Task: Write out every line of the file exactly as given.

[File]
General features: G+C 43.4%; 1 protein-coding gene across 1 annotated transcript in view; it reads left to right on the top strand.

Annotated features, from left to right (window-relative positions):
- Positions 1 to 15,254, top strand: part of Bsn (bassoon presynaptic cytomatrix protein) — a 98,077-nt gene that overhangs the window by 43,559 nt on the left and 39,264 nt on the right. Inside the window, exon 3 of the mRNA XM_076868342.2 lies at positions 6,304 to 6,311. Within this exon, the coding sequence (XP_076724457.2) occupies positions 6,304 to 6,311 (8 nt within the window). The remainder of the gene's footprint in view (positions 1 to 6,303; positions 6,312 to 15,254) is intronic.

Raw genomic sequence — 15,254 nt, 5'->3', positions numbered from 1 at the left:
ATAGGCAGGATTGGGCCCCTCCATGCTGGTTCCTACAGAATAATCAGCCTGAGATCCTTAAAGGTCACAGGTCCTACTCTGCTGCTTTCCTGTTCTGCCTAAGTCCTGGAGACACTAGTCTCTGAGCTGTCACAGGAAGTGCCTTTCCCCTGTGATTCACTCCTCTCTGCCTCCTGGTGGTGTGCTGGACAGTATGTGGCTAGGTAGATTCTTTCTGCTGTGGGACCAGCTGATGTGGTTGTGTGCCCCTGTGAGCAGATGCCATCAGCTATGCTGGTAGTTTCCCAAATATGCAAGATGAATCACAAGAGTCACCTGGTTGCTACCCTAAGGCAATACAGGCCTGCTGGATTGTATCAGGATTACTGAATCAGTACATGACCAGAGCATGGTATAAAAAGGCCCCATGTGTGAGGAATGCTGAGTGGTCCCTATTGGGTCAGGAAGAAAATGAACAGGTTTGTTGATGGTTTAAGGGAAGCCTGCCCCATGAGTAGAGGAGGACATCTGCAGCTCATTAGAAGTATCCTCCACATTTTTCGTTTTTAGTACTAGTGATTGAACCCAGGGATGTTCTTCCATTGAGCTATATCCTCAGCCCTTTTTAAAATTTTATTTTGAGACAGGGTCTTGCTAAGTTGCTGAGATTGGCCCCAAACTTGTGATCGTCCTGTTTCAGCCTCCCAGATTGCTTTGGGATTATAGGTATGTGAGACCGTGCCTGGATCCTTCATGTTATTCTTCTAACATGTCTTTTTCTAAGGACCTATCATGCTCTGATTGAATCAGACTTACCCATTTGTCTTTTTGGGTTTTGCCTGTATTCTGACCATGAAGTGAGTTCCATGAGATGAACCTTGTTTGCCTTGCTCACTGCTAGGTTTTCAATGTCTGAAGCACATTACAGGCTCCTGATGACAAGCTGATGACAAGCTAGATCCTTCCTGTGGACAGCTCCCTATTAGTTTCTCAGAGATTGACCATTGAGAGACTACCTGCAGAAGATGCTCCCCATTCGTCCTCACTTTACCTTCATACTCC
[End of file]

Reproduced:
General features: G+C 43.4%; 1 protein-coding gene across 1 annotated transcript in view; it reads left to right on the top strand.

Annotated features, from left to right (window-relative positions):
- Positions 1 to 15,254, top strand: part of Bsn (bassoon presynaptic cytomatrix protein) — a 98,077-nt gene that overhangs the window by 43,559 nt on the left and 39,264 nt on the right. Inside the window, exon 3 of the mRNA XM_076868342.2 lies at positions 6,304 to 6,311. Within this exon, the coding sequence (XP_076724457.2) occupies positions 6,304 to 6,311 (8 nt within the window). The remainder of the gene's footprint in view (positions 1 to 6,303; positions 6,312 to 15,254) is intronic.

Raw genomic sequence — 15,254 nt, 5'->3', positions numbered from 1 at the left:
ATAGGCAGGATTGGGCCCCTCCATGCTGGTTCCTACAGAATAATCAGCCTGAGATCCTTAAAGGTCACAGGTCCTACTCTGCTGCTTTCCTGTTCTGCCTAAGTCCTGGAGACACTAGTCTCTGAGCTGTCACAGGAAGTGCCTTTCCCCTGTGATTCACTCCTCTCTGCCTCCTGGTGGTGTGCTGGACAGTATGTGGCTAGGTAGATTCTTTCTGCTGTGGGACCAGCTGATGTGGTTGTGTGCCCCTGTGAGCAGATGCCATCAGCTATGCTGGTAGTTTCCCAAATATGCAAGATGAATCACAAGAGTCACCTGGTTGCTACCCTAAGGCAATACAGGCCTGCTGGATTGTATCAGGATTACTGAATCAGTACATGACCAGAGCATGGTATAAAAAGGCCCCATGTGTGAGGAATGCTGAGTGGTCCCTATTGGGTCAGGAAGAAAATGAACAGGTTTGTTGATGGTTTAAGGGAAGCCTGCCCCATGAGTAGAGGAGGACATCTGCAGCTCATTAGAAGTATCCTCCACATTTTTCGTTTTTAGTACTAGTGATTGAACCCAGGGATGTTCTTCCATTGAGCTATATCCTCAGCCCTTTTTAAAATTTTATTTTGAGACAGGGTCTTGCTAAGTTGCTGAGATTGGCCCCAAACTTGTGATCGTCCTGTTTCAGCCTCCCAGATTGCTTTGGGATTATAGGTATGTGAGACCGTGCCTGGATCCTTCATGTTATTCTTCTAACATGTCTTTTTCTAAGGACCTATCATGCTCTGATTGAATCAGACTTACCCATTTGTCTTTTTGGGTTTTGCCTGTATTCTGACCATGAAGTGAGTTCCATGAGATGAACCTTGTTTGCCTTGCTCACTGCTAGGTTTTCAATGTCTGAAGCACATTACAGGCTCCTGATGACAAGCTGATGACAAGCTAGATCCTTCCTGTGGACAGCTCCCTATTAGTTTCTCAGAGATTGACCATTGAGAGACTACCTGCAGAAGATGCTCCCCATTCGTCCTCACTTTACCTTCATACTCC